Or it was just Bullshit in the beginning… He along with many others are slum Lords…and if the city wanted his property lol. They would have it. This happens too often…but on the back end African Americans have to do more to invest in their own neighborhoods and keep their own property. I know many of people that have put bids on homes in that area including self… 5 times and every time I was out bid or the house was purchased for cash by investors… If anyone buys one other than an investor please let me know. There is a game to all this…a reason why black neighborhoods with same per capita income have less value than other neighborhoods.

(Timothy Clark) #33

They only way to win against investors is to partner with others to have the cash flow unless you just have the cash banked which most people don’t have… But in due time

(Harris Frank) #34

Quoted from AJC article:

"Code enforcement officers targeted Warren after an Atlanta Journal-Constitution investigation that found that he had purchased some 10 percent of the houses in and around the historically black English Avenue neighborhood, leaving many vacant and crumbling. For years, Warren paid fines when he was cited for vacant houses infested with rats and overgrown with weeds, then continued to re-offend. Neighbors complained that drug dealers set up shop inside his properties, undermining attempts to revive the neighborhood.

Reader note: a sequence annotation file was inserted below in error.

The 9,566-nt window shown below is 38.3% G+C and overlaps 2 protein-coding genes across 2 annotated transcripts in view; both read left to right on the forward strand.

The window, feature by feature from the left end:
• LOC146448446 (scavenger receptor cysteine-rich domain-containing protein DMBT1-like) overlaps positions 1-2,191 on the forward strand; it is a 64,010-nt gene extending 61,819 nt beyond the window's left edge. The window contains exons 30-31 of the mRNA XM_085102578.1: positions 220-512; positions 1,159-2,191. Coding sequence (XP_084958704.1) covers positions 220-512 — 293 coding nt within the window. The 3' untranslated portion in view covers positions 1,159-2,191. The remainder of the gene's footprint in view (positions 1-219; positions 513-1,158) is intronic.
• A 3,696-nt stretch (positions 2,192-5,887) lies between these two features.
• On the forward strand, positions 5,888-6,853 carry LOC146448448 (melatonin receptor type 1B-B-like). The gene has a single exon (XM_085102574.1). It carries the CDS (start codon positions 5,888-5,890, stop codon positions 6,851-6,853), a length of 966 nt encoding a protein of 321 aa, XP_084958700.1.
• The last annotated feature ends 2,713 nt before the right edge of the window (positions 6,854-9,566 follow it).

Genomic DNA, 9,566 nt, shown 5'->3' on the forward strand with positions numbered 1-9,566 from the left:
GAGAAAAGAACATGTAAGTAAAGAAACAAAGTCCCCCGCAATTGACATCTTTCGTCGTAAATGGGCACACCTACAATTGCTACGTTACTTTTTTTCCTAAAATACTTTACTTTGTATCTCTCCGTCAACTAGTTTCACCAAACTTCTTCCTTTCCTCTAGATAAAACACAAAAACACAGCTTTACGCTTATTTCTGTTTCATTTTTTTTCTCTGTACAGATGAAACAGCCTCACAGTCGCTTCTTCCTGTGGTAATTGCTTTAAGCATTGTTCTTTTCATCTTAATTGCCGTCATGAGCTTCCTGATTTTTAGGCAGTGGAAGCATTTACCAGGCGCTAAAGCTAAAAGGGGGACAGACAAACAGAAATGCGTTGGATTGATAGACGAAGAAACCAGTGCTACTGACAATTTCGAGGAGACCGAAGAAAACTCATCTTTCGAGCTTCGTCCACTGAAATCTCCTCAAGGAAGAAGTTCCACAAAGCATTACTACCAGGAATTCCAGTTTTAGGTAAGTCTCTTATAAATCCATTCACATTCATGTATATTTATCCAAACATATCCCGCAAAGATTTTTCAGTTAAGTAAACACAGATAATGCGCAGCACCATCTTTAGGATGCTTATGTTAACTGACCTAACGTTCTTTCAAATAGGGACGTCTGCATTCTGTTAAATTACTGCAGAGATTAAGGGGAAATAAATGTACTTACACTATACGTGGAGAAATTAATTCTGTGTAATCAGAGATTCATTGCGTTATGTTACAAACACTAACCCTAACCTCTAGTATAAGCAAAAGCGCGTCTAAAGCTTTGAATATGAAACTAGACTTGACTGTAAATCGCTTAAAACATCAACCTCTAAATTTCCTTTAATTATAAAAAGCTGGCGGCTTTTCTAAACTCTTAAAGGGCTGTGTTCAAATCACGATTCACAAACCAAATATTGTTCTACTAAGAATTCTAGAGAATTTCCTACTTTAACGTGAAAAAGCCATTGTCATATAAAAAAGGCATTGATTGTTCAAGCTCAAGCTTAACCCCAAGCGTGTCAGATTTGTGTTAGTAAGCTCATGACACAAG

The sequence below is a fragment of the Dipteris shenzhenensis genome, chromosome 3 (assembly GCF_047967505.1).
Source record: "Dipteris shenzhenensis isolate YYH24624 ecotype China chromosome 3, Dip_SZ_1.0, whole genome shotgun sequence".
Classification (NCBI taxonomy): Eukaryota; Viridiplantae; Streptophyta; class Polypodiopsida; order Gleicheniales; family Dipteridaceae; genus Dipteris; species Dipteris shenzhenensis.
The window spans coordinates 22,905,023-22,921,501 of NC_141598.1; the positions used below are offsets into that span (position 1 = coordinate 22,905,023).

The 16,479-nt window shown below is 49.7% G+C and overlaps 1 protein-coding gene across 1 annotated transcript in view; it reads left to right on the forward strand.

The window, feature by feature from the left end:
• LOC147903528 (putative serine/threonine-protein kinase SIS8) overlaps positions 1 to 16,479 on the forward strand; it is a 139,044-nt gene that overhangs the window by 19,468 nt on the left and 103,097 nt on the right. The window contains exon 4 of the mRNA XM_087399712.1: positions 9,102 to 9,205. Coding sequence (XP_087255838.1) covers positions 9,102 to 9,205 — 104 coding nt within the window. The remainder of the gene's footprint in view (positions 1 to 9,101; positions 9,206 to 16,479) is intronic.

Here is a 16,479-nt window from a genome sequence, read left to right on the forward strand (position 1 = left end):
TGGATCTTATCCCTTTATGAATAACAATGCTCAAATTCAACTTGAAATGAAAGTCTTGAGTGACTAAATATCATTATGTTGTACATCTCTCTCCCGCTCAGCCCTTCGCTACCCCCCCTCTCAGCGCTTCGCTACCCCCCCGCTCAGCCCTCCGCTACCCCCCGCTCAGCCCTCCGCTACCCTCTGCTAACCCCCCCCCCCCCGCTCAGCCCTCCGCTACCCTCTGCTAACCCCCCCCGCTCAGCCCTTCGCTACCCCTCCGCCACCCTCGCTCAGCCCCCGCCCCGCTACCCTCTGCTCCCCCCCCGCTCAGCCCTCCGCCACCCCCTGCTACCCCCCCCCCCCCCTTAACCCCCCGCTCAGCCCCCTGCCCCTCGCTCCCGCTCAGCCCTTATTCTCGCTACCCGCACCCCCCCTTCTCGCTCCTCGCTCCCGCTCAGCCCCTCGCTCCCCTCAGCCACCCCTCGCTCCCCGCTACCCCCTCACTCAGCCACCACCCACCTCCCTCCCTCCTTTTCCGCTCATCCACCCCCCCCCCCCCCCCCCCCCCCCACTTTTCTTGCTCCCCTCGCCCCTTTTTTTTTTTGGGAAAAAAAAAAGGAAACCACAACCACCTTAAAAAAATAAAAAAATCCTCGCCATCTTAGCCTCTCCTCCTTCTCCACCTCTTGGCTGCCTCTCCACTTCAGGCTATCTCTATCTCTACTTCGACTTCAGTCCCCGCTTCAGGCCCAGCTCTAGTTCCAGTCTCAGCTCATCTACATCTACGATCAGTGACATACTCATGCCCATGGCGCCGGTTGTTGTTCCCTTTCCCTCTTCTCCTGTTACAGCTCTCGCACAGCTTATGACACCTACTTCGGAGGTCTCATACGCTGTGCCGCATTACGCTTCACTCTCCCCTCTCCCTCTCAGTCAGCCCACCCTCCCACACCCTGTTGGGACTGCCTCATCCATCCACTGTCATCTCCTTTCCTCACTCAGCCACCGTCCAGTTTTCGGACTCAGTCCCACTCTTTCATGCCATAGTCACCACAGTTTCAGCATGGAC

English Avenue, which has been scarred by the heroin trade, was the victim of rampant mortgage fraud during the housing boom. It then became the site of aggressive property speculation because it sits next door to the construction of a new Atlanta Falcons stadium and a planned segment of the Beltline.

Warren became perhaps the neighborhood’s biggest speculator. He purchased dozens of properties at a time for as little as a few hundred dollars a piece from other investors who fell on hard times during the housing crisis. While some were kept vacant, he rented some of them out and tenants complained of unsafe conditions."

(Eric Moore) #35

That is an investment in your future and the community assuming you plan to rent homes that are maintained and in livable condition. That’s a beautiful plan.

(Jill Aron) #36

this is a clear case of buying property and just waiting for gentrification.

i can see the business side, but the poor residing in that area are the people that get fuked.

business can be about making someone better off, without making someone else worse off. it really comes down to your morals and ethics when making those decisions.

money doesn’t have any feelings though.

(Jose Hernandez) #37

His trade may have been cocaine and heroin dealing, but Elgin DeMarco Jordan was an Atlanta businessman just the same.

And when the suspected head of a major area drug-trafficking organization had money to spare, he did just what amateur investors, venture capitalists and other businessmen tend to do in Atlanta nowadays. He snapped up blighted, cut-rate real estate in the city’s struggling Westside neighborhoods, looking to cash in on the intown boom.

(Anderson Lee) #38

During that time, Jordan was investing the proceeds in real estate, a confidential informant told investigators, court records show. Some of the properties were acquired under “A New Way of Living,” a company prosecutors said was linked to him. During the real estate bust, he was snapping up properties for as little as $1,800 a piece.

(Kenneth Miller) #39

FYI Rick is willing to meet with anyone to help them acquire properties in BANKHEAD, Vine City, English Avenue or Ashview Heights. That way, ANYONE…can purchase them if they wanted to do so.